Wednesday, June 27, 2007

Unmastering Affiliate Tactics- How I Unlearned What the Experts Taught Me

It started innocently enough. I dived into the world of affiliate sales because I was looking for some extra income to support my other, non-income generating, websites. There was no aspiration to make thousands a day, or find the ultimate wealth system. So when my friend told me that he had the perfect system for my relatively low ambitions, it seemed like a reasonable proposition.

He said, "Open up a Google Adwords account and a Clickbank account and carefully craft ads pointing to Clickbank products." He went further and handed me a campaign, product, keywords, bids and ad variations, that he had used himself successfully.

While I generated sales running his campaign, I never made a profit or came close to breaking even. At that point, I went in search of better information.

If you are diligent, there are any number of products right on Clickbank that will offer you the perfect affiliate strategy. The problem is, they inherently appeal to your greed, offer a lot of verbiage for minimal content, and let's face it, there is a lot of conflicting advice to be found. So I decided right away on a few tactics. 1) I was not going to spend $47, $97, or $147 for how-to e-books with master resell rights. 2) I was going to sign up for every free newsletter from their squeeze pages and read through their e-mail newsletters to divine whatever I could divine about affiliate strategy.

It proved to be an enlightening mission, even if my yahoo account now gets a solid forty e-mails a day from marketers. But for all the months I spent reading up on the tactics for driving traffic, making conversions and exploiting Adwords, it reached the point where I was aware of so many divergent possibilities that I couldn't sort through it all. And I still wasn't earning any profit.

So I decided I had to unmaster everything I had learned from the experts and start from scratch. Here's what I untaught myself.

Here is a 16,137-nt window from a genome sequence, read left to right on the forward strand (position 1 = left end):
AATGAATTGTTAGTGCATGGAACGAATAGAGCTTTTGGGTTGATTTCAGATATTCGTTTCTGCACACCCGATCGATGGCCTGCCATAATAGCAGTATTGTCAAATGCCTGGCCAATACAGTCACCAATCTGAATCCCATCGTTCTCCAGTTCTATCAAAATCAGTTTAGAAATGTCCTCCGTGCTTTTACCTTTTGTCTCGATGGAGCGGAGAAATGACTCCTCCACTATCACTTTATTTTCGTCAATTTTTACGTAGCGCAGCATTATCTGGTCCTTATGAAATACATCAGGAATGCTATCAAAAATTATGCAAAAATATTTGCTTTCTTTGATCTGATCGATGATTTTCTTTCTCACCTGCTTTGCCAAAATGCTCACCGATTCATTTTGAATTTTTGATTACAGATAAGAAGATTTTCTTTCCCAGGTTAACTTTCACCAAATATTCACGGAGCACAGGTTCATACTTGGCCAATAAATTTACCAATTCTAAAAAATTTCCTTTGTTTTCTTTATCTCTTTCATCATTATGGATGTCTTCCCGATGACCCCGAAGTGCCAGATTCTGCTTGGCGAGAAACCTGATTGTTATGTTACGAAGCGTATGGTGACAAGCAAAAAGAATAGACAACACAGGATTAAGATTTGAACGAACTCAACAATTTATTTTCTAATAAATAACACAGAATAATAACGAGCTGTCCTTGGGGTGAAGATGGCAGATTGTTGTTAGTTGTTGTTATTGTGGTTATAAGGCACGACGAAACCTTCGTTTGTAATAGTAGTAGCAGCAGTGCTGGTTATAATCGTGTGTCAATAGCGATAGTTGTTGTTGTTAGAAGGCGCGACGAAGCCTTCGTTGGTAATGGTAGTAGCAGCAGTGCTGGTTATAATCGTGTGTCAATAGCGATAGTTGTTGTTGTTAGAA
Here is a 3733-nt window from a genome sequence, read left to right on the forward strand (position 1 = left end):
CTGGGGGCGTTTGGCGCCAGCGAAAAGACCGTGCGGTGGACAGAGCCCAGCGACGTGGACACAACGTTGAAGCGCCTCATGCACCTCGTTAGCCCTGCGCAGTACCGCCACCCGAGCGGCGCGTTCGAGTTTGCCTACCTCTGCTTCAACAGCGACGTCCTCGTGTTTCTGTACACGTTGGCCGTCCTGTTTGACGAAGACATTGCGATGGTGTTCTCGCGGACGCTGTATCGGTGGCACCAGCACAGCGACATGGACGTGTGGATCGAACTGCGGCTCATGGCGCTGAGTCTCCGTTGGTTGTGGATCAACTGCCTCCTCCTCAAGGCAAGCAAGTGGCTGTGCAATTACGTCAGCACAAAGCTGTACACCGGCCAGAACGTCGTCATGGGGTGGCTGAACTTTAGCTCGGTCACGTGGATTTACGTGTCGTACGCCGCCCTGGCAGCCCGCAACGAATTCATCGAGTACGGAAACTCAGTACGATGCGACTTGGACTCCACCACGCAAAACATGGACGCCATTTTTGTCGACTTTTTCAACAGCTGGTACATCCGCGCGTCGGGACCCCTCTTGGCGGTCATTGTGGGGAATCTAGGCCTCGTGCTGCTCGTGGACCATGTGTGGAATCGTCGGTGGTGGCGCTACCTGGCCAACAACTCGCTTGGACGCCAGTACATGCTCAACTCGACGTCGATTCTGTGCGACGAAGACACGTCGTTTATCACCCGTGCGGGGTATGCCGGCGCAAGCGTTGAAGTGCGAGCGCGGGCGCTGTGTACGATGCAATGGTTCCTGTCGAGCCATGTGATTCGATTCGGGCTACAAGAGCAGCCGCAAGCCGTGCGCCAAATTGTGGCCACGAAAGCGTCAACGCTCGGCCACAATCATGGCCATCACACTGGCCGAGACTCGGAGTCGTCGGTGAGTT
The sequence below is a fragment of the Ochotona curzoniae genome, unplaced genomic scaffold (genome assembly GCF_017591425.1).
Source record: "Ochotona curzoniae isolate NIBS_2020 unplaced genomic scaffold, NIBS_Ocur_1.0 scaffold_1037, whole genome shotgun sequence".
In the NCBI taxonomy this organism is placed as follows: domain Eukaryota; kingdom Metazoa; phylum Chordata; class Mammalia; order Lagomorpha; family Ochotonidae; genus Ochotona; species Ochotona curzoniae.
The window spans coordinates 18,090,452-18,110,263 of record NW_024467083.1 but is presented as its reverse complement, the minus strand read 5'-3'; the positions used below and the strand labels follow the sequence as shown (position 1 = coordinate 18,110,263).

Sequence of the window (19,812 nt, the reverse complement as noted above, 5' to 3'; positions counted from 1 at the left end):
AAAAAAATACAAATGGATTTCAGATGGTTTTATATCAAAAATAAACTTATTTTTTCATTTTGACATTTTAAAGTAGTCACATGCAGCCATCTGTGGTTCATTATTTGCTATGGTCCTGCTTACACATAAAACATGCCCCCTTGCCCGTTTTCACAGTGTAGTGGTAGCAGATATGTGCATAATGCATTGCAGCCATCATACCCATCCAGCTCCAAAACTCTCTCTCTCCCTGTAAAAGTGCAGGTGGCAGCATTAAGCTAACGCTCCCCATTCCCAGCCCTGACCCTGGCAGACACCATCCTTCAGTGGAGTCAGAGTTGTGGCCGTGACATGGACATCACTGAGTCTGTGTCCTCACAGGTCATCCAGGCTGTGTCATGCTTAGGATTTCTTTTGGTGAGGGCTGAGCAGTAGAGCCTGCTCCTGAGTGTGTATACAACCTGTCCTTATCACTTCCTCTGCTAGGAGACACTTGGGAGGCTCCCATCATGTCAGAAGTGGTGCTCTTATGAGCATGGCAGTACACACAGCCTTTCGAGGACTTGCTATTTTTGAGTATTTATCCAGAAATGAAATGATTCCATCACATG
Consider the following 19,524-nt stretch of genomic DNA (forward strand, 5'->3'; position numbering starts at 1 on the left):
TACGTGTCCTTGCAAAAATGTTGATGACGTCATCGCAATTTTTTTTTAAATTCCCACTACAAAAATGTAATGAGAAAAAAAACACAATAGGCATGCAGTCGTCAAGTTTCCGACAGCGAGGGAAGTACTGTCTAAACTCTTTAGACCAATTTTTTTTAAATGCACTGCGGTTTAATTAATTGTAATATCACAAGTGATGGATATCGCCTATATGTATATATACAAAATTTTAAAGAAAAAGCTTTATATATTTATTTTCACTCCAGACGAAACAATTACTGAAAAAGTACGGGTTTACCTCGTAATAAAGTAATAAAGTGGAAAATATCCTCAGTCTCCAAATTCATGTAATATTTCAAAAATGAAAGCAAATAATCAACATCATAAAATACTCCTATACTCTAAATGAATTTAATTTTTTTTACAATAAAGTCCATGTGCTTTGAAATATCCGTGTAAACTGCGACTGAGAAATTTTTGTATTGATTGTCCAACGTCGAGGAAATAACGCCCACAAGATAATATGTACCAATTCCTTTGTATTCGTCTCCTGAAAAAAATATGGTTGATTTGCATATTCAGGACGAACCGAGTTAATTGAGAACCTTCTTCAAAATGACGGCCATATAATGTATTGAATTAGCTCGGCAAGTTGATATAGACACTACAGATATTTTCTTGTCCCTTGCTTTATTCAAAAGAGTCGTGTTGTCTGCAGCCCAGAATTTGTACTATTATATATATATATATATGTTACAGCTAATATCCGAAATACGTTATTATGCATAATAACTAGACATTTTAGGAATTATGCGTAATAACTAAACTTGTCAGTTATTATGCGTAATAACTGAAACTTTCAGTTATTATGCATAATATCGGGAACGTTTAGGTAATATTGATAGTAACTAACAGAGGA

1) Adwords can drive conversions
There is a notion out there that if you're creative enough, you can identify keywords with marginal advertiser competition but high search volume. But this strategy completely ignores the entire problem with pay-per-click advertising, which is that more clicks does not equal more sales conversions.

There is a critical mass, especially with products with master resell rights, that means your competition is trying just as hard as you to find creative ways to advertise. Your only solution with Adwords then is to be at the top of the search results, which is expensive if you intend to pay for it, and no more directed at bringing in quality traffic than creative search terms.

2) I can write an e-book myself, and probably should
Just about every marketer will tell you to sell your own product, but that is the most unnecessary and unjustifiable advice they can offer for two reasons. For one, it's never simply as easy as taking what you know about something and trying to write a convincing and worthwhile book. Just like someone can't build you a website and expect you to know how to generate sales from it. I have seen a few of these offers to create your very own sales portal but it is just a website with links to products. You still have to find some way to not only drive traffic to that webpage, but convince people to buy from that webpage.

But more importantly, the truth is that most niche e-books don't sell in overwhelming quantities. Because unless you're writing about something that a lot of people are interested in, there won't be an enormous rush to read it, much less buy it from you or your affiliates.

3) Traffic equals sales, just play the percentages
Banner swaps, pop-ups, pop-unders and other traffic generators all sound very enticing for encouraging people to your sales page because you figure if you swirl enough traffic through your url, you are bound to make a reasonable percentage of sales just on the sheer volume of visitors.

But this completely conflicts with the underlying structure of the internet. People search for a specific subject, keyword or answer to a question. Once that need is satisfied, they're done surfing. So if that is the case, why on earth would your invest in random, purposeless traffic just in order to make your visitor statistics look good. That kind of traffic is rarely profitable.

Through all of this unlearning though, I'm like you, I don't necessarily know what the correct answer is. But knowing that affiliate sales takes a lot of determination and experimentation, and a heck of a lot of patience, to have any quantifiable success means I can't rely solely on the advice the experts want to sell me. Knowing what not to do doesn't seem to hurt either.


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Andrew Marx writes about how to successfully unmaster your affiliate techniques. He stays tapped into the industry with affiliate alerts.
He created his very own sales portal on the web just to see what it would look like.

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